Serving the public
- By Steve Kelman
- May 12, 2003
This year, I introduced an e-government case study into my section of the required first-year course for public policy students at Harvard's Kennedy School of Government.
The case involved the effort to create a Web-based virtual department of business that would give small businesses information based on citizens' interests rather than agency boundaries or information on government regulations. It gave me a chance to take the students' pulse on e-government. The results were interesting — and generally positive.
I taught this particular class on Tax Day, April 15, so I asked the students to prepare by trying to find their tax forms on the Web. My purpose was to see how knowledgeable they were about the government Web sites that would allow them to find the forms.
As it turned out, the majority of the class went directly to the IRS' Web site, www.irs.gov. The second-largest group (but only half as many as the first) went to Google or another search engine. Every student knew a .gov domain existed. The smallest group — interestingly, virtually all non-U.S. students — went to the federal government portal, FirstGov.
Before class, I also conducted a poll on my course's Web site. I gave students three choices of e-government applications and asked them which they would find most interesting: the ability to comment on proposed Environmental Protection Agency regulations online; the ability to get information by ZIP code about whether a location's air quality was in compliance with environmental regulations; or the ability to make reservations online for a national park campsite.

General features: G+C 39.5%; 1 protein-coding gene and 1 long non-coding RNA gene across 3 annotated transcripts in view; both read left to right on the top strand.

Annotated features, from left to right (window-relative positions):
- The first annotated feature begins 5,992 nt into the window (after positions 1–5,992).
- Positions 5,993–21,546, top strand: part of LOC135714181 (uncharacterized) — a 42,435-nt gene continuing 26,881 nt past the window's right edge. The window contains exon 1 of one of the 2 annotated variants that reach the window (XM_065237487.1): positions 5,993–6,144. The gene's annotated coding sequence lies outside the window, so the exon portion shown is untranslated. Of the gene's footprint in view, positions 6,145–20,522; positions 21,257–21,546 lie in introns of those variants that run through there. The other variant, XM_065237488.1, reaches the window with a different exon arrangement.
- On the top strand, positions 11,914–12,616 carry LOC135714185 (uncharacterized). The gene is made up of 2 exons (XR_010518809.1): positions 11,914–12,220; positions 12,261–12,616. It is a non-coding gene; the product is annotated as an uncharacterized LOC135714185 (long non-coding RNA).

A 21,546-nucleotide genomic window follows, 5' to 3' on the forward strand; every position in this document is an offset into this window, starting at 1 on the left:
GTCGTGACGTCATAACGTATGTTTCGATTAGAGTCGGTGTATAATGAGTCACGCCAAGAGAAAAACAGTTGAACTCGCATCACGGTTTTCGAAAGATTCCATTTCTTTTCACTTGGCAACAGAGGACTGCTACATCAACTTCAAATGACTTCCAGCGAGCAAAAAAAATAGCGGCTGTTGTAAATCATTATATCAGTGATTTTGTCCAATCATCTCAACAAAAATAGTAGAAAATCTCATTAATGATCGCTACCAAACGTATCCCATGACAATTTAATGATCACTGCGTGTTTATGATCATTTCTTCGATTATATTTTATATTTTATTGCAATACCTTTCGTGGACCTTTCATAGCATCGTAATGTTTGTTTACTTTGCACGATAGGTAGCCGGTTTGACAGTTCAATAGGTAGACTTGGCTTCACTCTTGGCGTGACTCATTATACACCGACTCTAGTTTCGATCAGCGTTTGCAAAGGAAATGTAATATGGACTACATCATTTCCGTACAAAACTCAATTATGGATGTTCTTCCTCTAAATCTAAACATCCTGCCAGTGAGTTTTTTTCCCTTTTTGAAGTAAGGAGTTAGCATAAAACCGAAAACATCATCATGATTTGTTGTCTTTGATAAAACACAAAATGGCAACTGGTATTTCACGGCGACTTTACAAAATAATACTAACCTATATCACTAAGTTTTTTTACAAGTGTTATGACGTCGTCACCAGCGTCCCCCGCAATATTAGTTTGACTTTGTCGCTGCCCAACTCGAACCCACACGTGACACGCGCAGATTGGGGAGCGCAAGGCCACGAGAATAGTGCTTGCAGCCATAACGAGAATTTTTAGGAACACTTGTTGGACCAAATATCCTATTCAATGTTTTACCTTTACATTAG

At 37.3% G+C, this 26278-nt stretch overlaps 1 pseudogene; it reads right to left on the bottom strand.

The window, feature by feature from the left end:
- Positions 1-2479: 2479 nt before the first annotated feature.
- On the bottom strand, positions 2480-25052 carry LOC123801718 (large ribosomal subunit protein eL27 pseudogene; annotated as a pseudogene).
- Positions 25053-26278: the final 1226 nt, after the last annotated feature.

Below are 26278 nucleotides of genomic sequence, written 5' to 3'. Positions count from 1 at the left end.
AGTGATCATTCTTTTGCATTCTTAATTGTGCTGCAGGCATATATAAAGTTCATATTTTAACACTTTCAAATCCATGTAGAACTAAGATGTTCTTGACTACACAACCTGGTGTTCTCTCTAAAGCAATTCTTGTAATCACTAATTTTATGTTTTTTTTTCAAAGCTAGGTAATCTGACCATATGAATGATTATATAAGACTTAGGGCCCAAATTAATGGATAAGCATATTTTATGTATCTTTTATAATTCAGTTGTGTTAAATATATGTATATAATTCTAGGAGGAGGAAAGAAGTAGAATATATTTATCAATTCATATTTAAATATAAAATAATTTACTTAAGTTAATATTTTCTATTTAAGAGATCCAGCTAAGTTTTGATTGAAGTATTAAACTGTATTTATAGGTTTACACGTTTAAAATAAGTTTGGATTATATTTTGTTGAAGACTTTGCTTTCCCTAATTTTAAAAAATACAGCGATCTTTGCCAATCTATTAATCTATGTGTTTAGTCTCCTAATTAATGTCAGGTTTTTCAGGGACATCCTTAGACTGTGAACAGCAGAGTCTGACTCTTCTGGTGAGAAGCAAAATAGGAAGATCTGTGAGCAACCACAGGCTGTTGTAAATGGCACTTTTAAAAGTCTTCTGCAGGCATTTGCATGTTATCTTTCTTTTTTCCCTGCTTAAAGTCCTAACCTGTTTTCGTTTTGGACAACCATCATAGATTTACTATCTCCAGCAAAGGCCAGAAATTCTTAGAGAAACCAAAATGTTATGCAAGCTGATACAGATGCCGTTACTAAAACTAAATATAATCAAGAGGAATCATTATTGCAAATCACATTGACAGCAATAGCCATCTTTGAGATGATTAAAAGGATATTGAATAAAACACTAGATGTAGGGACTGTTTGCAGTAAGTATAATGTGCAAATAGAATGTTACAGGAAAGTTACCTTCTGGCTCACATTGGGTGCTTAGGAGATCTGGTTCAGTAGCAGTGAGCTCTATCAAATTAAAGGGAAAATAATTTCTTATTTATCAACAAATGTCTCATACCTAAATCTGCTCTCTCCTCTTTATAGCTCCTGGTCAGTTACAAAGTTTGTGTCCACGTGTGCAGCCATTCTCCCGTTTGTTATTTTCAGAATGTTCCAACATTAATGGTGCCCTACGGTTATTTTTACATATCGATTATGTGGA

I then asked them which, if any, of those applications currently exist.
By far, the most desired application — 58 percent of student votes — was for pollution information by ZIP code, followed by 32 percent for national park reservations and 10 percent for commenting on EPA regulations.
In terms of what applications they believed were actually available, the ranking was opposite. While 48 percent thought it was possible to comment on a regulation online and 26 percent that it was possible to make a campsite reservation, only 19 percent thought they could get the pollution information. In other words, the students believed that the government was most likely to make available the e-government service they found least desirable and least likely to make available the one they found most desirable.
Finally, while 13 percent of the students thought the government made all three services available, 19 percent thought the government made none available. The correct answer is that all three are currently available.
My students are, of course, not a random sample. They are at Harvard and interested in public service. But their status as future leaders makes their opinions worthy of note. n
Kelman is a professor of public manage-ment at Harvard University's Kennedy School and former administrator of the Office of Federal Procurement Policy. He can be reached at firstname.lastname@example.org.